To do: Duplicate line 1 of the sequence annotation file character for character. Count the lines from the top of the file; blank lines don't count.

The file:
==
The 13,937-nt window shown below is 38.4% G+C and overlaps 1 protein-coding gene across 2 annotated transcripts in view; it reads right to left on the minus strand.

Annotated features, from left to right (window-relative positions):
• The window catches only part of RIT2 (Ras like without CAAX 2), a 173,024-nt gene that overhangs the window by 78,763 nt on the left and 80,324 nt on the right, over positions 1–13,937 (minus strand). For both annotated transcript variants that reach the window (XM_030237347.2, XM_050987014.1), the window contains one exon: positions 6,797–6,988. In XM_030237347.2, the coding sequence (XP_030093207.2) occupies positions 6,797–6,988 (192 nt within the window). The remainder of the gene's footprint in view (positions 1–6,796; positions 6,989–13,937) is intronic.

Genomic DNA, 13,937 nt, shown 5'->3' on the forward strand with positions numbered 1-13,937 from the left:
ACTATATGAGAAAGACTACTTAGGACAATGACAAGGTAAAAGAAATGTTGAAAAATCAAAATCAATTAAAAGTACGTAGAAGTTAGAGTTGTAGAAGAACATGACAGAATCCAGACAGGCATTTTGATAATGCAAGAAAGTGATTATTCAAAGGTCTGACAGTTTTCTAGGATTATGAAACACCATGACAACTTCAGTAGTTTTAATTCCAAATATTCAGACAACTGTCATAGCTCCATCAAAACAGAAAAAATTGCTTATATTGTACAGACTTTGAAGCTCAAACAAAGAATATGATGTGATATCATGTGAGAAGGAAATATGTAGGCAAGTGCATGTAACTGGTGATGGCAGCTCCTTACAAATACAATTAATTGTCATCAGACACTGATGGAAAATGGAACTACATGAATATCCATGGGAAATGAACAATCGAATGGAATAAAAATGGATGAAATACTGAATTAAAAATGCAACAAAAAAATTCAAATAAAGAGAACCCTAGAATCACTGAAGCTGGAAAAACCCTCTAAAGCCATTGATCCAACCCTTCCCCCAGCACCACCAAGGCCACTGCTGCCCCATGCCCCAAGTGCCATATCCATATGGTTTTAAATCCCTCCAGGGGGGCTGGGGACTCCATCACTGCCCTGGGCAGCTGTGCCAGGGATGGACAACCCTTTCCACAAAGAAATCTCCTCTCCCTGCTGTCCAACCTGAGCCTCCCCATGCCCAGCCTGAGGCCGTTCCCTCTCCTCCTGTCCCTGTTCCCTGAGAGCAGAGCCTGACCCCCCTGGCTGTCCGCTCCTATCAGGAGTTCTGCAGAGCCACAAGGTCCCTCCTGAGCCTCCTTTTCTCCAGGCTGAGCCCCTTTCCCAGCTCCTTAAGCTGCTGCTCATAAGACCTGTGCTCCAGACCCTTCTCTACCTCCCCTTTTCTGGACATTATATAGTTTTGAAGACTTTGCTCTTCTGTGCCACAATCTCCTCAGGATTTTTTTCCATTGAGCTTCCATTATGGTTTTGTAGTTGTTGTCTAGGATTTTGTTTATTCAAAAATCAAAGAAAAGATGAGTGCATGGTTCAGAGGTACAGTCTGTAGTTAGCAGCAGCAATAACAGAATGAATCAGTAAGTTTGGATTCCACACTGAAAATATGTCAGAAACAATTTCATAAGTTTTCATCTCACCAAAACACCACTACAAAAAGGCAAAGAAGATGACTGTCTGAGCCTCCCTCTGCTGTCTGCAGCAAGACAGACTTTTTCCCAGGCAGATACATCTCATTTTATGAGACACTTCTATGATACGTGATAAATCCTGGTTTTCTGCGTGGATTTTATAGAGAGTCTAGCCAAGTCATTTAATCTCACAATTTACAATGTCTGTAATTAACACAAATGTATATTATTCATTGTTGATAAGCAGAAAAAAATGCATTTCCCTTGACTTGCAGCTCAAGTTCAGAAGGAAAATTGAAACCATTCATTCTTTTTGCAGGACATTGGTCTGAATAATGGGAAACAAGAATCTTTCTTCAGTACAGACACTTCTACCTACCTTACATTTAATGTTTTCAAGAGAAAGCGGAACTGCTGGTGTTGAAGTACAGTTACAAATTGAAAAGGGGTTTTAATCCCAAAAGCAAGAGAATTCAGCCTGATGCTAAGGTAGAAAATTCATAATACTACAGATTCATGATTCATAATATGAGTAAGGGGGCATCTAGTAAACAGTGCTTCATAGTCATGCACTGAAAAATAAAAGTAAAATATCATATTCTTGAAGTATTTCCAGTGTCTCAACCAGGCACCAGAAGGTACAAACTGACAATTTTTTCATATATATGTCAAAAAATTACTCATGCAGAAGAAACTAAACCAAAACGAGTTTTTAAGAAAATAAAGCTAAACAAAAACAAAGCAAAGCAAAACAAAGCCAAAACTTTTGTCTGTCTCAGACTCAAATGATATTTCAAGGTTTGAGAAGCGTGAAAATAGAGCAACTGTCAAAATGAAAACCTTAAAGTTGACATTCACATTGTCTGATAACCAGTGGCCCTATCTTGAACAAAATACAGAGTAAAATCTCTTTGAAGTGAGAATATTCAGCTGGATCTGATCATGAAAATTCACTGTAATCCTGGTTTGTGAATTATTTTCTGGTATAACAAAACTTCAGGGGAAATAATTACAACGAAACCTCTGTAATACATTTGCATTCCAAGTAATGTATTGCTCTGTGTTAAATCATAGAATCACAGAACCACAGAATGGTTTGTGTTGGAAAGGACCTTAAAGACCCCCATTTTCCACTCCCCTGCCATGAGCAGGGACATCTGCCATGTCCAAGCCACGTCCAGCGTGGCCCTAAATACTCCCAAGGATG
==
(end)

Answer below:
The 13,937-nt window shown below is 38.4% G+C and overlaps 1 protein-coding gene across 2 annotated transcripts in view; it reads right to left on the minus strand.